DIGNITY IS IN WATER

by Sundeep Yashpal May 04, 2014

Approximately 1/6 of the human population does not have access to clean drinking water. So much death and illness is caused by a lack of sanitation and the inaccessibility of water.  Every 20 seconds a child dies as a result of water related diseases.  Half of the hospital beds in the world are occupied by patients suffering from diseases associated with lack of access to safe drinking water, inadequate sanitation and poor hygiene. Take that in for a minute.

 

This is a global crisis driven not by a global shortage of water, but rather by inadequate water distribution, management, and protection.  There is an abundance of facts and figures online about the number of people impacted globally through illness and death.  However, not too many people are talking about the impact the water crisis has on the innate being of those affected.

 

Accessibility to water is the key determinant of one’s lifestyle.  Severity of the sanitation/water issue does not just encompass disease and death.  It impacts us on a very different dimension – dignity is an inborn right to respect. Access to clean water is a fundamental catalyst for sustaining life and upholding human dignity.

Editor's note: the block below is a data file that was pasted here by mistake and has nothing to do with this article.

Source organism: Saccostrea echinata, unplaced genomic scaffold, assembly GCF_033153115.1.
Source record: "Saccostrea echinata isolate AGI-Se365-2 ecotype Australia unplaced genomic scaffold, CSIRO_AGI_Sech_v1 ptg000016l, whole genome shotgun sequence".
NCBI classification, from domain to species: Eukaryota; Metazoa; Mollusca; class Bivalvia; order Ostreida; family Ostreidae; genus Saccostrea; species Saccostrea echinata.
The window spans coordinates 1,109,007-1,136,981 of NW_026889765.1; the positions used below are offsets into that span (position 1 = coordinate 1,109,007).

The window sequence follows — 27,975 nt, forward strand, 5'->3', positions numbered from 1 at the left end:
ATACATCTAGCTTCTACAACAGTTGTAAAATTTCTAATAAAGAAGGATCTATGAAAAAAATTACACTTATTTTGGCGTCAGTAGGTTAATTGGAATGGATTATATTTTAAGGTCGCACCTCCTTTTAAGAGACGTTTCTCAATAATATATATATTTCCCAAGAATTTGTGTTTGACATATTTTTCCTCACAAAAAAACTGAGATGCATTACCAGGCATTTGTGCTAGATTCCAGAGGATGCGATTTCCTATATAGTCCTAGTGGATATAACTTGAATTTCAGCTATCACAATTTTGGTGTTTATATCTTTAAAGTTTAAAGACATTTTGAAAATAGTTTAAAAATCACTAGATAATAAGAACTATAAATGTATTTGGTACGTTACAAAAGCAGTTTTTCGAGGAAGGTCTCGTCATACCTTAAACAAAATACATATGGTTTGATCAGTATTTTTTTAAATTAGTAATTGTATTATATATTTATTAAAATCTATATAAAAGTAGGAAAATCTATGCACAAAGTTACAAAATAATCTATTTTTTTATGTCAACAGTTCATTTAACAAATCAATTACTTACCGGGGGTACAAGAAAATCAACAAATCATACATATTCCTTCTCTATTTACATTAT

Dignity is infringed upon every time a mother foregoes an income or time with her family to walk miles to collect water.  Every time a young girl has to defecate in the open, her dignity is infringed upon.   Every time a child has to drop out of school to manage water in their household is an infringement on their ability to secure a dignified future.  Every time a child starves or lays sick, their dignity is stripped away.

 

Aside from fulfilling our basic needs, access to clean drinking water provides us with time and the ability to generate an income and live out a dignified life.  Imagine not having water in your life – how different would your life be? Without water, we can never fight hunger, without toilets in schools, girls will drop out, without basic sanitation and hygiene, diseases will continue to spread.

 

The United Nations recently recognized Water and Sanitation as a basic human right, nonetheless, ensuring this right has been a challenge for a number political, environmental, social and corporate reasons.  Regardless of what these factors maybe, resolution is needed to restore human dignity.X


Sundeep Yashpal
Sundeep Yashpal

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